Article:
Theme of the Week
Time is Money
On August 1611, a clock chimed over the newly opened Amsterdam Stock Exchange. While it wasn't the world's first financial market, it was considered the first modern stock exchange. The key difference?
Time. Prior to this the markets weren’t well regulated so the city dictated a limited trading window, making it “easier for buyers to find sellers and vice versa” which “led to a vast expansion of liquidity in the marketplace.” Clocks weren’t only about marking the opening and closing of the exchange – they also made sure everything is above board. A timestamp is necessary to mark the sequence of a financial transaction and prevent traders from unfairly jumping the queue. But this only works if everyone agrees on the time, which drove the advancement of early clocks and synchronization networks (see below). We have long since moved on from real, physical trading floors where people barter face-to-face. The financial market today is a disperse and complex entity that is regulated by time. This is even more challenging with the emergence of algorithm and high-frequency trading (HFT) that automate transactions at computer speeds.
Some of the toughest regulations "to increase transparency" by demanding verifiable timestamps could be enacted with the European Markets in Financial Instruments Directive, also known as MiFID II.
So the drive for accurate and secure time synchronization continues.
Last Week's Theme: The Need for Secure Time
GPS jamming from Russia caused outages and disrupted commercial flights in Estonia and Finland, with some speculation that the jamming was meant to disrupt drone attacks in Moscow.
Meanwhile, the European Union Aviation Safety Agency is warning operators of an increase in jamming or spoofing of GPS and other global navigation satellite systems (GNSS).
The US General Accountability Office (GAO) released a GPS Modernization report titled “Space Force should Reassess Requirements for Satellites and Handheld Devices” citing delays with delivery of key ground, space, and user equipment, including M-Code.
India is now looking to launch their own GNSS, joining the US (GPS), Russia (GLONASS), Europe (Galileo), China (BeiDou), Japan (QZSS), and UK.
China Telecom announced that it is investing 3 billion yuan ($434M) to create China Telecom Quantum Information Technology Group “for developing quantum technology and promoting quantum throughout the country”.
In the light of Russian hacking of ViaSat and infiltration of satellite networks, the Space Systems Cybersecurity Standard working group met to discuss cybersecurity for space systems as governments “are dedicating more resources to protecting space systems such as GPS, space-based imaging and the satellites that provide internet service around the world over concerns that one successful cyberattack could have catastrophic consequences.”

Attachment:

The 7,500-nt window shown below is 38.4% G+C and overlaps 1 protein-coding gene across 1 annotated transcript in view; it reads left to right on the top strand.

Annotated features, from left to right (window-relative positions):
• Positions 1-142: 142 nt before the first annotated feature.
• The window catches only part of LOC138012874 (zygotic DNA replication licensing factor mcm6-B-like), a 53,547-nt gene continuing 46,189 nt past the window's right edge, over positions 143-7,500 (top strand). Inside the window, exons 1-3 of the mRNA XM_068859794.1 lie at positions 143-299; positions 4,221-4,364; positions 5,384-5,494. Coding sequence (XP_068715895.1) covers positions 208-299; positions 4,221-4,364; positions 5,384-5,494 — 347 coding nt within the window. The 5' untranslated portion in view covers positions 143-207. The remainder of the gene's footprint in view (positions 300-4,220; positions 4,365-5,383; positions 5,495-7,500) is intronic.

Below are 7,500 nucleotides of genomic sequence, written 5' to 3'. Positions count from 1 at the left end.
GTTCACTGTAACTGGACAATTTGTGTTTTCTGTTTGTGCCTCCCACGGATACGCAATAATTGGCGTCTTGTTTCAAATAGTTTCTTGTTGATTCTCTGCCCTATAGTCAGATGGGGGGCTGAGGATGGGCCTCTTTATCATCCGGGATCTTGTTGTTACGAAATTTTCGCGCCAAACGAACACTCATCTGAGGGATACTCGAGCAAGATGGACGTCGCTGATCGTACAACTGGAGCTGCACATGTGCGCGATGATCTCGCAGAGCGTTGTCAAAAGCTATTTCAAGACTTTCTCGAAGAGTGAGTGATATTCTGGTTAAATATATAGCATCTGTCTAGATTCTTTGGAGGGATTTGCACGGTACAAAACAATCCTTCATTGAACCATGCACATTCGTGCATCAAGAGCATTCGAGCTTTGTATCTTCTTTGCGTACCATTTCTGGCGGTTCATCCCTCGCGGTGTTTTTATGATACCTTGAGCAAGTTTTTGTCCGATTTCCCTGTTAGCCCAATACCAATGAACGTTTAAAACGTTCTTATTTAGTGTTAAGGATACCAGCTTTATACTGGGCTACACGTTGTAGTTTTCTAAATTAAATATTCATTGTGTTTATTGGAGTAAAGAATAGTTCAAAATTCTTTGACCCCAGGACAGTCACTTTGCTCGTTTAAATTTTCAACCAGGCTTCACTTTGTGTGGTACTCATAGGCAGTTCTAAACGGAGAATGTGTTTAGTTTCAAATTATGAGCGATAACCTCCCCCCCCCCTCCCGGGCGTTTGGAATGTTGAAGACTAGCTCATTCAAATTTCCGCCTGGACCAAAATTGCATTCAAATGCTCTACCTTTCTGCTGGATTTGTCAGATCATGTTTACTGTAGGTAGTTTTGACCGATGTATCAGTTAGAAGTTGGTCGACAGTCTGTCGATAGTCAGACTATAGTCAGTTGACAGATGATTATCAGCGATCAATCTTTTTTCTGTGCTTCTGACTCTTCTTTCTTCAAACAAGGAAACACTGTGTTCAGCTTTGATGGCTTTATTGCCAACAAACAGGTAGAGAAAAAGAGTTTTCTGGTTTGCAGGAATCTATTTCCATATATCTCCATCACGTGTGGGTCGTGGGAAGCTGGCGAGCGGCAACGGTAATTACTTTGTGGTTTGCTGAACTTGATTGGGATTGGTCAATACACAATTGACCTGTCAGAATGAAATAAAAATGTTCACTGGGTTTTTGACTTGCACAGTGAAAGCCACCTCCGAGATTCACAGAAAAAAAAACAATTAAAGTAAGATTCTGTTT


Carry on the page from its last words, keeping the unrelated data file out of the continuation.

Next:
The US State Department released a Strategic Framework for Space Diplomacy to “advance continued U.S. space leadership" and promote "international use of U.S. space capabilities, systems, and services.”
China is looking to put up its own 13,000 satellite ‘Guowang’ mega-constellation as their response to Starlink, Kuiper, E-Space, and other mega-constellations.
What is a quantum network? This article provides an overview of the EPB Quantum Network.
Quantum 2.0 Conference, June 18 - 22, Denver, CO
Q4I, June 27 – 29, Rome, New York
World of Quantum 2023, June 27 - 30, Munich, Germany
Small Satellite, August 5 – 10, Logan, Utah
Euroconsult, September 11 – 15, Paris, France
APSCC, October 10 – 12, KL, Malaysia
ITSF, Oct 30 – Nov 2, Antwerp, Belgium
UK National Quantum Technologies Showcase 2023, Nov 2, London, UK
SLUSH, Nov 30 – Dec 1, Helsinki, Finland
The More You Know...
Advancements in clocks – and their synchronization – have historically been driven by business. Early sundials, water clocks, and pendulum clocks helped organize early shopkeepers and trade. By the 1800s, the opportunity for maritime trade drove the development of the marine chronometer, the Greenwich Mean Time (GMT) standard, and synchronization using time balls as a visual cue “to enable tall ships in the Thames to set their marine chronometers.” A few decades later, railroads drove advancements in synchronizing stations to railway time" using telegraph. This led to a GMT synchronization service for stock exchange, banks and businesses “who required standardised time to prove their compliance with licensing laws.”
Today, all modern commerce, financial transactions, and communications get their time from GPS. Which is ironic, because GPS was not developed or maintained for this - it was intended for military use. As such, the needs of the financial markets aren't being met with this service. Strict financial regulations for timing that can be traced to an authenticated source are creating a new market for time synchronization:
In Japan, the National Institute of Information and and Communications Technology (NICT) offers time dissemination services over leased line and telephone for businesses.
In the UK, the National Timing Centre (NTC) is starting to offer NPLTime to provide “MiFID II compliant reporting” and “accurate time stamping.”
Commercial options like the Deutsche Börse High Precision Timestamp (HPT) Service are also in development. These systems rely on direct terrestrial lines to the authenticated time source, which is still not completely secure.
What is needed is a global time distribution system that is provably secure.